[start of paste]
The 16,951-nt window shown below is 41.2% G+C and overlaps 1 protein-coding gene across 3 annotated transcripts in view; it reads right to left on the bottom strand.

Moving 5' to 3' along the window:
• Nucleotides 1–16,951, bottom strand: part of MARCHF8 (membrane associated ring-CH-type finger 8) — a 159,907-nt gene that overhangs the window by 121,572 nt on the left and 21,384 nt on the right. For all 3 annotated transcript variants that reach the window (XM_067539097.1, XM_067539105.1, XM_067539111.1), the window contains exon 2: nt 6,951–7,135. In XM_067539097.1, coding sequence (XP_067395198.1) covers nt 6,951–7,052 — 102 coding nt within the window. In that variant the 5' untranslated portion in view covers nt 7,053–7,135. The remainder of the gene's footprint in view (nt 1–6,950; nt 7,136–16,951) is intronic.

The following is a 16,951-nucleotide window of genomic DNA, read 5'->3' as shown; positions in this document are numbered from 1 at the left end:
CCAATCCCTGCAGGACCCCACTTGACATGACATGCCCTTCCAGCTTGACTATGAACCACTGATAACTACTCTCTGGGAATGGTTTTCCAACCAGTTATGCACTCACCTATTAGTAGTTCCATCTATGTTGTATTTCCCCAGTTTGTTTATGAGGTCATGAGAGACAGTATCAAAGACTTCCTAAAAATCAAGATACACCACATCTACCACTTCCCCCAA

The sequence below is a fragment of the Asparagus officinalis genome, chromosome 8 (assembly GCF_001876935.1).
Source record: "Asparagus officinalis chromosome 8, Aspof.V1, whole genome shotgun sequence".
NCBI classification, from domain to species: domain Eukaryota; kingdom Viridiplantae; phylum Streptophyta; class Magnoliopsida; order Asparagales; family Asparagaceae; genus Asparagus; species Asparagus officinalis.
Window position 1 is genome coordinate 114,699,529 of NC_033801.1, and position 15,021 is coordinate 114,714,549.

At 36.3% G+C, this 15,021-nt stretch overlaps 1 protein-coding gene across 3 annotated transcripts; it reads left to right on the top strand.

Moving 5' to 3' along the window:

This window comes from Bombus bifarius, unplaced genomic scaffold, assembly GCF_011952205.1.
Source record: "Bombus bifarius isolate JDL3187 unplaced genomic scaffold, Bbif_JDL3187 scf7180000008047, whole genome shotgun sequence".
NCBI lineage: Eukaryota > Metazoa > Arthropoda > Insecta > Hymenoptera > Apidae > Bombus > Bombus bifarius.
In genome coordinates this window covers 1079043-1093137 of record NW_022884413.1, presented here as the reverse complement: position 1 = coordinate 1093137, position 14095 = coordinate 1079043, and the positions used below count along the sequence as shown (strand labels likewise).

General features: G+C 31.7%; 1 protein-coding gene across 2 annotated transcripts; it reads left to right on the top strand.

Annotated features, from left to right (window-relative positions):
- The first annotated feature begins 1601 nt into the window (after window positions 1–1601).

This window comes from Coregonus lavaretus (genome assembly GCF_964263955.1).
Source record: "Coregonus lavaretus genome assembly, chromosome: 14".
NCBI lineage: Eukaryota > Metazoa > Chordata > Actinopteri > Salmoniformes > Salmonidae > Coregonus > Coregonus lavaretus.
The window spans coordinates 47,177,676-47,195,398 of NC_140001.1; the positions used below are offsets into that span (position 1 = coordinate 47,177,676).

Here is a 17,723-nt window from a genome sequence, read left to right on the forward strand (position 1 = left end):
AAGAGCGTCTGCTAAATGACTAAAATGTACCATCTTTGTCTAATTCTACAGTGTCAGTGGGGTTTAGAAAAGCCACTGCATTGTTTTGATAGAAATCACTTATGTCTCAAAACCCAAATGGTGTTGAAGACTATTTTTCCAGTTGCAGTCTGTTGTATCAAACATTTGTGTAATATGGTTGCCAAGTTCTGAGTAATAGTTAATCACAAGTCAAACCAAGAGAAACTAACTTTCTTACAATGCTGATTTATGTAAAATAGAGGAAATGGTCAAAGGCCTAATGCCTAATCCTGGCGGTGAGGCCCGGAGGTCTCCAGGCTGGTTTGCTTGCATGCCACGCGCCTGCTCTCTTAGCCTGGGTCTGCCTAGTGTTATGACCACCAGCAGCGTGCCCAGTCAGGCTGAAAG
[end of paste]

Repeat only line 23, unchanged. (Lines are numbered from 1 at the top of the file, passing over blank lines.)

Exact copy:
Here is a 17,723-nt window from a genome sequence, read left to right on the forward strand (position 1 = left end):